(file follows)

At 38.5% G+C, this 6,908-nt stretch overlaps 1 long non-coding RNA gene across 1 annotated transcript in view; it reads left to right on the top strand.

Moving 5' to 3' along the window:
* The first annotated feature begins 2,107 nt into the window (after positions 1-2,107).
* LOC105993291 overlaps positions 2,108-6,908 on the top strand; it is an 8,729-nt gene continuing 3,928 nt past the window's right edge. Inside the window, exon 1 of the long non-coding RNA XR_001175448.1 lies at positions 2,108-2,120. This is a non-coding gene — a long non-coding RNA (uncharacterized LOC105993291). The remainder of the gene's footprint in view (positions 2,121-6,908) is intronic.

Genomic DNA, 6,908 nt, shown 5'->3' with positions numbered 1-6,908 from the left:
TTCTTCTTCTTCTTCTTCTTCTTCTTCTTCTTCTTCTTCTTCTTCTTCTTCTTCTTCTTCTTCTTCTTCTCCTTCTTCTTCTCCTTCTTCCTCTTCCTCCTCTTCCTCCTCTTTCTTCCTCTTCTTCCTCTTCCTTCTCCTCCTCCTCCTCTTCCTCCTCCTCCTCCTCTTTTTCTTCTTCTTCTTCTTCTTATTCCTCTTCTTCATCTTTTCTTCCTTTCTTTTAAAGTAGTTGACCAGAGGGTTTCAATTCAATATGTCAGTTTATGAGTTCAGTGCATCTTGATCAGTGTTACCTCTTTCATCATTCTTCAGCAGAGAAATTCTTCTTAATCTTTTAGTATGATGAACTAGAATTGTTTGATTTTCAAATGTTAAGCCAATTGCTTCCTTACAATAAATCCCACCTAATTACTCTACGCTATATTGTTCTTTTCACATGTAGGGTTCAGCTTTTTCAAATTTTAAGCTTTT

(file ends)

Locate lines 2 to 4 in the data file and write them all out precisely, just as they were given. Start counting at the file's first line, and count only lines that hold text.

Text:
Moving 5' to 3' along the window:
* The first annotated feature begins 2,107 nt into the window (after positions 1-2,107).
* LOC105993291 overlaps positions 2,108-6,908 on the top strand; it is an 8,729-nt gene continuing 3,928 nt past the window's right edge. Inside the window, exon 1 of the long non-coding RNA XR_001175448.1 lies at positions 2,108-2,120. This is a non-coding gene — a long non-coding RNA (uncharacterized LOC105993291). The remainder of the gene's footprint in view (positions 2,121-6,908) is intronic.